Had I been blogging in 2001, this would have been posted then. And although I posted something similar to this on May 16th of last year … I am posting this now as some of the reporting to date around my work in this area has been overstated and/or inaccurate.
Following September 11th many newspaper and magazine stories began showing how the hijackers were related to each other and ultimately to Osama Bin Laden. And with these pictures came suggestions that this event could have been prevented had the government had access to much more data (e.g., health care records, banking records, communications, etc.). As well, there appeared to be an emerging consensus that by studying merely the shape of the 9/11 network, one may able to locate similarly shaped networks – thus, detecting and preempting future events.
I disagreed with this thinking. In fact, it was my opinion that, at least in the case of 9/11, neither more large data sets to graph the nation nor hunting for similar network shapes in this graph would have been necessary (or even useful) for detecting and preempting this event.
Ever see someone standing in front of a giant graph? Imagine a picture with millions of nodes connected via millions of lines each with varying thickness and color. Think spaghetti-fest ready to feed 10,000 people. While very impressive to look at … looking at such is not useful in establishing a starting point.
Networks are useful when one has an entrance point. From a specific vantage point one has a string to pull. And in the case of criminal investigations, these starting points are "predicates." By this I mean knowledge about something or someone that meets some threshold on the scale of reasonable and particular (calibrated with respect to the crime i.e., a different threshold for a deadbeat dad versus a nuclear threat), and that justifies some further action.
From this predicate one begins an investigation or inspection – pulling the string and marching down the path toward the ultimate fact: whether someone is planning something, or has done some bad act. When an investigation is started without a sufficient predicate, or starting point, one risks rampant false positives which not only waste resources, they bring investigative attention to the innocent – which results in unnecessary intrusion on our privacy and worse our civil liberties.
While the question of "what is a predicate" is worthy of a longer conversation and debate, in the case of the 9/11 hijackers, there were two perfect starting points. Both Nawaf Alhamzi and Khalid Al-Midhar were already known to the US government to be very bad men. They should have never been let into the US, yet they were living in the US and were hiding in plain sight – using their real names.
When 1+1=13: Starting with these two guys I drew from various public sources (e.g., investigative journalism, grand jury indictment, etc.) to demonstrate how the network would have looked. In short, with basic investigative procedures, I demonstrated that at least 13 of the 19 could have been exposed.
So, back in the day when running SRD, I created a series of PowerPoint charts to illustrate exactly this point.
This was first published on page 28 of the Markle Foundation’s report entitled "Protecting America’s Freedom in the Information Age." Since then, it has found its way into a number of other publications (e.g., Newsweek: Geek War on Terror).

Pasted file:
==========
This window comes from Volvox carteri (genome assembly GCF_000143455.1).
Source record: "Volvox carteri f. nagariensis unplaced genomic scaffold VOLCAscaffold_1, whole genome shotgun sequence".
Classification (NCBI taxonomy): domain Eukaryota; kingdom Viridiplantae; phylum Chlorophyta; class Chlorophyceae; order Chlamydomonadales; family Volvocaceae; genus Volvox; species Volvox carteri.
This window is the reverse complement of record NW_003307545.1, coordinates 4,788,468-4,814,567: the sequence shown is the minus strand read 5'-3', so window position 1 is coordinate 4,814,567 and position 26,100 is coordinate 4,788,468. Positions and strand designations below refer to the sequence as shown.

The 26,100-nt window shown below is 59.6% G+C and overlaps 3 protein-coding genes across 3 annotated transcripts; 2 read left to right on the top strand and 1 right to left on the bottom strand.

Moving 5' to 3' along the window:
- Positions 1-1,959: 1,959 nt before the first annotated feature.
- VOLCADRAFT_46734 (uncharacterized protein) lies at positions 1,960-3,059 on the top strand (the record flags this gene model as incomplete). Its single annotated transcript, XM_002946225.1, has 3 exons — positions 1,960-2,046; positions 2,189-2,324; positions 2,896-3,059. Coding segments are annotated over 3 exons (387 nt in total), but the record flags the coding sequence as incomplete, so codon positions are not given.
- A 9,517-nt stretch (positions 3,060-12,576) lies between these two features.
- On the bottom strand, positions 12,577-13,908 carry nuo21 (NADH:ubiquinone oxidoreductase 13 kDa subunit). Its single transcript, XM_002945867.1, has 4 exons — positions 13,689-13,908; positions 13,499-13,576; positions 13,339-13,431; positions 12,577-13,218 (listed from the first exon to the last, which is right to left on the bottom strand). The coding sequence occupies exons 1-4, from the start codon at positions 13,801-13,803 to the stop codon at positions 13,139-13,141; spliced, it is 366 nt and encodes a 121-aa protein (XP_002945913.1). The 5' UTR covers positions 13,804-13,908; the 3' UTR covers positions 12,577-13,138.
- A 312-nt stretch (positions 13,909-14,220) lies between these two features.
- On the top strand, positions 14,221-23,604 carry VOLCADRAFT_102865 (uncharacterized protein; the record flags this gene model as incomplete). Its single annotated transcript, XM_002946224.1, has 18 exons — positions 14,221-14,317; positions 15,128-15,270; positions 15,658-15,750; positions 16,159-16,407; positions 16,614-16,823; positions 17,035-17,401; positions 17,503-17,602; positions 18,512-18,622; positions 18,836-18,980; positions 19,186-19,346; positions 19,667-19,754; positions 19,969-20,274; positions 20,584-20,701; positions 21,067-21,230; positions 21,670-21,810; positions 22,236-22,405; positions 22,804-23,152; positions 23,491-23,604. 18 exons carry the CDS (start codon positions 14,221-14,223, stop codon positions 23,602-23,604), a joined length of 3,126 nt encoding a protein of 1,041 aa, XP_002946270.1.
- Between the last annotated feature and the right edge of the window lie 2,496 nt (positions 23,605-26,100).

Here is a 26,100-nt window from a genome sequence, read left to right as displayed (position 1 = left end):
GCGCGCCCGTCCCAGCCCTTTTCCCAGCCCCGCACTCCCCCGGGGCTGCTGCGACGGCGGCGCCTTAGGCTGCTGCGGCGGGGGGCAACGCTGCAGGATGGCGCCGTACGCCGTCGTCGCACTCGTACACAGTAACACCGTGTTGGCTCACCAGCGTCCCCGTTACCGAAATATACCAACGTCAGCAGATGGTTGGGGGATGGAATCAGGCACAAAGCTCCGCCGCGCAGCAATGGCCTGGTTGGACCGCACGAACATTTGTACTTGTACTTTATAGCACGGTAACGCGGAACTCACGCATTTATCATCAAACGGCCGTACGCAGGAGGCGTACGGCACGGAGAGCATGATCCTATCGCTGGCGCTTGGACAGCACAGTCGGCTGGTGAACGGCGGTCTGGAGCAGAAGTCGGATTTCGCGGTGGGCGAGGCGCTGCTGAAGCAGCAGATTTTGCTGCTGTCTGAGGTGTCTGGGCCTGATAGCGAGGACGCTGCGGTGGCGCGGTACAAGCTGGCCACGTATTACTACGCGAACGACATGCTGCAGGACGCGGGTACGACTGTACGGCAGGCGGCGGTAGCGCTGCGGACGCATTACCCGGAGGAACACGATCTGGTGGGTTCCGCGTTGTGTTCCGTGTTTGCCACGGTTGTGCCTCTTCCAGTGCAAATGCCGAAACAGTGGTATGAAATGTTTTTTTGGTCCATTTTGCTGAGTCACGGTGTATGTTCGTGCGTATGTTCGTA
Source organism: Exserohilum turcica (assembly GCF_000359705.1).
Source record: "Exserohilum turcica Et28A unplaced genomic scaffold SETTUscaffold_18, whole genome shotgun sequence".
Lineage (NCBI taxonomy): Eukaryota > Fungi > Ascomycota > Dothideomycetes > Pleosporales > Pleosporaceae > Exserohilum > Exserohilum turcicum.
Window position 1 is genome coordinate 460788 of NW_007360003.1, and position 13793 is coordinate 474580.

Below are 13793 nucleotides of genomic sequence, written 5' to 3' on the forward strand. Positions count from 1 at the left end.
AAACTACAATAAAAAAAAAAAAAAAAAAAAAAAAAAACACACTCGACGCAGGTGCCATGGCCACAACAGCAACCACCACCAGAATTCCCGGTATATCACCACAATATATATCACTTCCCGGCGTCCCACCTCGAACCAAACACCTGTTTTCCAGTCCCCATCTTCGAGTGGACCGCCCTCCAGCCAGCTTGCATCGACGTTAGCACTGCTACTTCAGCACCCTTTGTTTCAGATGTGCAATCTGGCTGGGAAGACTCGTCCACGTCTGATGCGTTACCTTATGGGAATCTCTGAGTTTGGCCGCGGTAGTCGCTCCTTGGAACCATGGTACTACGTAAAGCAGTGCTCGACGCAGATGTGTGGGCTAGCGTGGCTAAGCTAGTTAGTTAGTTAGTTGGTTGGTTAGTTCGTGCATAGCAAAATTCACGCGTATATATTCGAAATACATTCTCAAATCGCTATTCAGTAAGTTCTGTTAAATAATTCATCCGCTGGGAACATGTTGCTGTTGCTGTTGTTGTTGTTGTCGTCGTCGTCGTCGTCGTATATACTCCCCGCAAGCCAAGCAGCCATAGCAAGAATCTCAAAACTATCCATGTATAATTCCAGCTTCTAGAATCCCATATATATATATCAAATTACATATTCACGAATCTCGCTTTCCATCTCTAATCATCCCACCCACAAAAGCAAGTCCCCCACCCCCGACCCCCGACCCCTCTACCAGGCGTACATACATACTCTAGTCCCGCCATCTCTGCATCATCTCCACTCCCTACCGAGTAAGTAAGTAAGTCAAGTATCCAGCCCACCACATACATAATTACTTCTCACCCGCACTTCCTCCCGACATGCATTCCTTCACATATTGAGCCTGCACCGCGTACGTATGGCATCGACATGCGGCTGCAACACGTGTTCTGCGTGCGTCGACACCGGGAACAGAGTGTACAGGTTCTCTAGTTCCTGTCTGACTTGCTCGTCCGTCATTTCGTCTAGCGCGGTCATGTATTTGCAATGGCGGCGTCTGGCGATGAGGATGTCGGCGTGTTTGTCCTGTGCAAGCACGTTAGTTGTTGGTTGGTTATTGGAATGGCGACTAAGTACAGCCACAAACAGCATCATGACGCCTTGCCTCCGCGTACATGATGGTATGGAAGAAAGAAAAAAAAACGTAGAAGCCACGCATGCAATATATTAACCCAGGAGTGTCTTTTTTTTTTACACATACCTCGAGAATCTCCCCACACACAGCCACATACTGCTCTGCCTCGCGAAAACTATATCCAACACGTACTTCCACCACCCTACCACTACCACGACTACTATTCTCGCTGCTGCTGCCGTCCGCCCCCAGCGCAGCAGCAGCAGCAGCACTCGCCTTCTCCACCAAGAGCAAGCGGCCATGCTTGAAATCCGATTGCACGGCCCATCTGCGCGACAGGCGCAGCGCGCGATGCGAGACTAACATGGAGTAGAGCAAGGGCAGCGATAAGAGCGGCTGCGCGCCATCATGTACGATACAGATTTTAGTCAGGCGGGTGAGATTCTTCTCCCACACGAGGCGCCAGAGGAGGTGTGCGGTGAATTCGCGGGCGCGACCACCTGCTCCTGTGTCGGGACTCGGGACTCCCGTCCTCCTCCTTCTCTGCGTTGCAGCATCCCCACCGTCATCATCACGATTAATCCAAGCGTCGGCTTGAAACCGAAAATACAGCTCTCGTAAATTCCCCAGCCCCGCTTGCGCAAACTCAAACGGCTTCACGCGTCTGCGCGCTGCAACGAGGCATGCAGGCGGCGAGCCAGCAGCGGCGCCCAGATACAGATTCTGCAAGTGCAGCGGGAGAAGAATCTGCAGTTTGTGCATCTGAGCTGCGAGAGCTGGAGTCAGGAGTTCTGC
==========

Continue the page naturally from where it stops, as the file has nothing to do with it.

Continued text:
From time-to-time, though, this work has been characterized incorrectly. For example:
It has been said that the data was run through NORA to develop this analysis. Nope. I never had this data. Rather, I just analyzed the open source and told the story – which required no computational power at all.
It has also been said that had NORA been in use by the US government, 9/11 would have been prevented. Ha Ha! The whole point of my 9/11 analysis was that the government did not need mounds of data, did not need new technology, and in fact did not need any new laws to unravel this event!
Just to be clear, I am not saying better technology and better laws would not be helpful. Obviously, our government needs both. I am simply saying that according to my analysis 9/11 very possibly could have been averted without either. I attempted to make this point in my most recent paper entitled "Effective Counterterrorism and the Limited Role of Predictive Data Mining." In this paper my co-author Jim Harper of the Cato Institute and I were able to draw upon new insights revealed in the 9/11 Commission Report to more clearly describe just how effective predicate-based link analysis would have been in the context of 9/11.
One more thing: I am often asked about how false positives would have effected my 9/11 analysis had such an investigation been carried out in the real world. The relationships selected for this demonstration involved solely shared addresses, phone numbers and frequent flyer numbers. When constrained by date ranges, the number of additional parties would likely have been minimal, unless the addresses and phone numbers on the plane reservations were actually those of the travel agency (which was not revealed in open source documents). As such, I posit that the investigation would have produced a small universe of subjects and would have revealing the likes of Mohamed Atta.
Postings on this site don't necessarily represent IBM's positions, strategies or opinions. Jeff Jonas is the chief scientist of IBM Software Group's Threat and Fraud Intelligence unit and works on technologies designed to maximize enterprise awareness; Jeff also spends a large chunk of his time working on privacy and civil liberty protections. He will be writing a series of guest posts for Security Blog.
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